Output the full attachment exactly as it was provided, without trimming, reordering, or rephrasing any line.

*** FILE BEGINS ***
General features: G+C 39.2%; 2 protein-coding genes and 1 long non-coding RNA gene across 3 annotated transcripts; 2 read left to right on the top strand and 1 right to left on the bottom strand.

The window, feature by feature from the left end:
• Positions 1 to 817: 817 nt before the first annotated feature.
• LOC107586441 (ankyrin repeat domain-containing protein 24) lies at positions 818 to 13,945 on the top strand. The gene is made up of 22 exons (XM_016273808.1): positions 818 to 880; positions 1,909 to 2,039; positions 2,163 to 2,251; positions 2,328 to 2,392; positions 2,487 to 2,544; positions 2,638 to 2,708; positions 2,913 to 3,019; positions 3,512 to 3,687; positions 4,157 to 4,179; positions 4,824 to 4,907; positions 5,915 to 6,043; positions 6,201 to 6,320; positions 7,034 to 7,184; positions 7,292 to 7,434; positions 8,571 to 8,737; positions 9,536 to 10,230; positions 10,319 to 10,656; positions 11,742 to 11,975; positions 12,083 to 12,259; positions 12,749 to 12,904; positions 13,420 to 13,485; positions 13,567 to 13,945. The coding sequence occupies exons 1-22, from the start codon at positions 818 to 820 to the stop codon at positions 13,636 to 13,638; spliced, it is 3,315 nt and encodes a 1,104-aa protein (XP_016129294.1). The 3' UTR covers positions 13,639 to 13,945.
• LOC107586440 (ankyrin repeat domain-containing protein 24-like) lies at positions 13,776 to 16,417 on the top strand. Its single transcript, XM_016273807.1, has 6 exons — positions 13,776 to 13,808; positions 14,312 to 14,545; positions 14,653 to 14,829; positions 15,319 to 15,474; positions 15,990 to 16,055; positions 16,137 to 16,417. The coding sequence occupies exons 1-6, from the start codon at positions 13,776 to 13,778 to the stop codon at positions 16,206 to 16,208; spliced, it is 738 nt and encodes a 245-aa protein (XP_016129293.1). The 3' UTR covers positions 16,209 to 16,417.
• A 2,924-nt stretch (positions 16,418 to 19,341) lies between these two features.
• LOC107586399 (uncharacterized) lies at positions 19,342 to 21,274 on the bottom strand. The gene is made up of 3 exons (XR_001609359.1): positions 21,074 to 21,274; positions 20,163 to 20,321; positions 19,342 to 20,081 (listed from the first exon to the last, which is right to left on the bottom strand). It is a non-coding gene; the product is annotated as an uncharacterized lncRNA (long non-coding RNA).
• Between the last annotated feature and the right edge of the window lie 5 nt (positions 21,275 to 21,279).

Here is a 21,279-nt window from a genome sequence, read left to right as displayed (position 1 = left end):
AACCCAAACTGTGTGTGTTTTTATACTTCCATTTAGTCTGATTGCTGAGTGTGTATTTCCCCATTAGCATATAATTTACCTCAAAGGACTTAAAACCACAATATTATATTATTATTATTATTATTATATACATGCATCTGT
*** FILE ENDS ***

General features: G+C 39.2%; 2 protein-coding genes and 1 long non-coding RNA gene across 3 annotated transcripts; 2 read left to right on the top strand and 1 right to left on the bottom strand.

The window, feature by feature from the left end:
• Positions 1 to 817: 817 nt before the first annotated feature.
• LOC107586441 (ankyrin repeat domain-containing protein 24) lies at positions 818 to 13,945 on the top strand. The gene is made up of 22 exons (XM_016273808.1): positions 818 to 880; positions 1,909 to 2,039; positions 2,163 to 2,251; positions 2,328 to 2,392; positions 2,487 to 2,544; positions 2,638 to 2,708; positions 2,913 to 3,019; positions 3,512 to 3,687; positions 4,157 to 4,179; positions 4,824 to 4,907; positions 5,915 to 6,043; positions 6,201 to 6,320; positions 7,034 to 7,184; positions 7,292 to 7,434; positions 8,571 to 8,737; positions 9,536 to 10,230; positions 10,319 to 10,656; positions 11,742 to 11,975; positions 12,083 to 12,259; positions 12,749 to 12,904; positions 13,420 to 13,485; positions 13,567 to 13,945. The coding sequence occupies exons 1-22, from the start codon at positions 818 to 820 to the stop codon at positions 13,636 to 13,638; spliced, it is 3,315 nt and encodes a 1,104-aa protein (XP_016129294.1). The 3' UTR covers positions 13,639 to 13,945.
• LOC107586440 (ankyrin repeat domain-containing protein 24-like) lies at positions 13,776 to 16,417 on the top strand. Its single transcript, XM_016273807.1, has 6 exons — positions 13,776 to 13,808; positions 14,312 to 14,545; positions 14,653 to 14,829; positions 15,319 to 15,474; positions 15,990 to 16,055; positions 16,137 to 16,417. The coding sequence occupies exons 1-6, from the start codon at positions 13,776 to 13,778 to the stop codon at positions 16,206 to 16,208; spliced, it is 738 nt and encodes a 245-aa protein (XP_016129293.1). The 3' UTR covers positions 16,209 to 16,417.
• A 2,924-nt stretch (positions 16,418 to 19,341) lies between these two features.
• LOC107586399 (uncharacterized) lies at positions 19,342 to 21,274 on the bottom strand. The gene is made up of 3 exons (XR_001609359.1): positions 21,074 to 21,274; positions 20,163 to 20,321; positions 19,342 to 20,081 (listed from the first exon to the last, which is right to left on the bottom strand). It is a non-coding gene; the product is annotated as an uncharacterized lncRNA (long non-coding RNA).
• Between the last annotated feature and the right edge of the window lie 5 nt (positions 21,275 to 21,279).

Here is a 21,279-nt window from a genome sequence, read left to right as displayed (position 1 = left end):
AACCCAAACTGTGTGTGTTTTTATACTTCCATTTAGTCTGATTGCTGAGTGTGTATTTCCCCATTAGCATATAATTTACCTCAAAGGACTTAAAACCACAATATTATATTATTATTATTATTATTATATACATGCATCTGT